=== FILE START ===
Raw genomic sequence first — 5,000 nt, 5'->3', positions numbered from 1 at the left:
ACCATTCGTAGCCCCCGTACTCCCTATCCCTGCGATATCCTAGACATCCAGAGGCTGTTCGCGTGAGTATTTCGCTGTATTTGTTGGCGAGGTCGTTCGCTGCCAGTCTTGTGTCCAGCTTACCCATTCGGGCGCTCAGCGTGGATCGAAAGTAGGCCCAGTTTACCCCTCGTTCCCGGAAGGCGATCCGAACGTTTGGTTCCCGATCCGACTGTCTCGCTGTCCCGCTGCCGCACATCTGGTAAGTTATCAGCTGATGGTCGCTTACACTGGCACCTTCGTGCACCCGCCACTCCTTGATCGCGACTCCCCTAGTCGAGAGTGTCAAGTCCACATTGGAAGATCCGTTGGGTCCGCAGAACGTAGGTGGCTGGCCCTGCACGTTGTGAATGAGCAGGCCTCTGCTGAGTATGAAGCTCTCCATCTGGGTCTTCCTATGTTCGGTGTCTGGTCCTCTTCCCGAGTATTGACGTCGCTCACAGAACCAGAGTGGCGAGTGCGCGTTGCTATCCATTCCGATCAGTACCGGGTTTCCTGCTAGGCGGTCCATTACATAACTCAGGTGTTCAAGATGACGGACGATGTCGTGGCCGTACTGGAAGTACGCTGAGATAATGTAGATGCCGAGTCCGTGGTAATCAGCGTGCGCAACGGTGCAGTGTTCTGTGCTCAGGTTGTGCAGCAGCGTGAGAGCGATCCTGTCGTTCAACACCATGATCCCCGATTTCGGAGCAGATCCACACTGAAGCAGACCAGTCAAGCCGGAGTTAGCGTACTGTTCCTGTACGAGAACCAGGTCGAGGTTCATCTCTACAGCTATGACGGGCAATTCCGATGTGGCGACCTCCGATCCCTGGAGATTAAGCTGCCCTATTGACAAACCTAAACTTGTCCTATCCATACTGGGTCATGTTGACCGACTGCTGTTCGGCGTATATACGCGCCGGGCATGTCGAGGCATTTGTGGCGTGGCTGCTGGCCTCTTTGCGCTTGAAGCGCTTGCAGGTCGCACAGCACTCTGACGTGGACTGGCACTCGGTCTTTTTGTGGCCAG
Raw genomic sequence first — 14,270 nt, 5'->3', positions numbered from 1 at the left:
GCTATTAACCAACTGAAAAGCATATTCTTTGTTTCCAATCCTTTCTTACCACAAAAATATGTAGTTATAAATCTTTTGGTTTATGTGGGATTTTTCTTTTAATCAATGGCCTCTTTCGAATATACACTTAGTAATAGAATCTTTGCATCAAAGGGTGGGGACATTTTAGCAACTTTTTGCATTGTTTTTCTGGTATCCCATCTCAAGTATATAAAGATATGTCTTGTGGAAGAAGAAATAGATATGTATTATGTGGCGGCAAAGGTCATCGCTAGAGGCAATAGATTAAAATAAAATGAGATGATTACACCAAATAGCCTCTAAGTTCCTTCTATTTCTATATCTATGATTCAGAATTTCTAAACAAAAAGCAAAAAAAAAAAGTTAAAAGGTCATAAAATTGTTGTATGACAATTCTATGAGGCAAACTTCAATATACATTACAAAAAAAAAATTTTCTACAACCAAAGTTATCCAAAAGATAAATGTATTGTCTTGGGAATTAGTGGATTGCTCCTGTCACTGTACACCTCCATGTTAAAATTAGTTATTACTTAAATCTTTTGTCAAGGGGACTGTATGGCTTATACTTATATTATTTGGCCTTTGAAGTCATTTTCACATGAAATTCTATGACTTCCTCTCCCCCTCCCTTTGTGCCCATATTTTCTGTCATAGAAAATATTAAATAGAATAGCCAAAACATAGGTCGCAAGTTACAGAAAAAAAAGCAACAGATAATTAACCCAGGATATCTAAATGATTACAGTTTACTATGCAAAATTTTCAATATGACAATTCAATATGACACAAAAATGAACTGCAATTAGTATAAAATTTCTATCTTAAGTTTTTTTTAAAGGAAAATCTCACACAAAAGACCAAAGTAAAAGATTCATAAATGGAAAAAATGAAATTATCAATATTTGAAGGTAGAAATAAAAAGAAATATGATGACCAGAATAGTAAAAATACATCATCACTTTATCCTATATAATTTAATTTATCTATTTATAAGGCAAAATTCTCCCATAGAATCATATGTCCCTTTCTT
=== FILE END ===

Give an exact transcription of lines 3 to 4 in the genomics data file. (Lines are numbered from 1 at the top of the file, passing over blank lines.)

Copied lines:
Raw genomic sequence first — 14,270 nt, 5'->3', positions numbered from 1 at the left:
GCTATTAACCAACTGAAAAGCATATTCTTTGTTTCCAATCCTTTCTTACCACAAAAATATGTAGTTATAAATCTTTTGGTTTATGTGGGATTTTTCTTTTAATCAATGGCCTCTTTCGAATATACACTTAGTAATAGAATCTTTGCATCAAAGGGTGGGGACATTTTAGCAACTTTTTGCATTGTTTTTCTGGTATCCCATCTCAAGTATATAAAGATATGTCTTGTGGAAGAAGAAATAGATATGTATTATGTGGCGGCAAAGGTCATCGCTAGAGGCAATAGATTAAAATAAAATGAGATGATTACACCAAATAGCCTCTAAGTTCCTTCTATTTCTATATCTATGATTCAGAATTTCTAAACAAAAAGCAAAAAAAAAAAGTTAAAAGGTCATAAAATTGTTGTATGACAATTCTATGAGGCAAACTTCAATATACATTACAAAAAAAAAATTTTCTACAACCAAAGTTATCCAAAAGATAAATGTATTGTCTTGGGAATTAGTGGATTGCTCCTGTCACTGTACACCTCCATGTTAAAATTAGTTATTACTTAAATCTTTTGTCAAGGGGACTGTATGGCTTATACTTATATTATTTGGCCTTTGAAGTCATTTTCACATGAAATTCTATGACTTCCTCTCCCCCTCCCTTTGTGCCCATATTTTCTGTCATAGAAAATATTAAATAGAATAGCCAAAACATAGGTCGCAAGTTACAGAAAAAAAAGCAACAGATAATTAACCCAGGATATCTAAATGATTACAGTTTACTATGCAAAATTTTCAATATGACAATTCAATATGACACAAAAATGAACTGCAATTAGTATAAAATTTCTATCTTAAGTTTTTTTTAAAGGAAAATCTCACACAAAAGACCAAAGTAAAAGATTCATAAATGGAAAAAATGAAATTATCAATATTTGAAGGTAGAAATAAAAAGAAATATGATGACCAGAATAGTAAAAATACATCATCACTTTATCCTATATAATTTAATTTATCTATTTATAAGGCAAAATTCTCCCATAGAATCATATGTCCCTTTCTT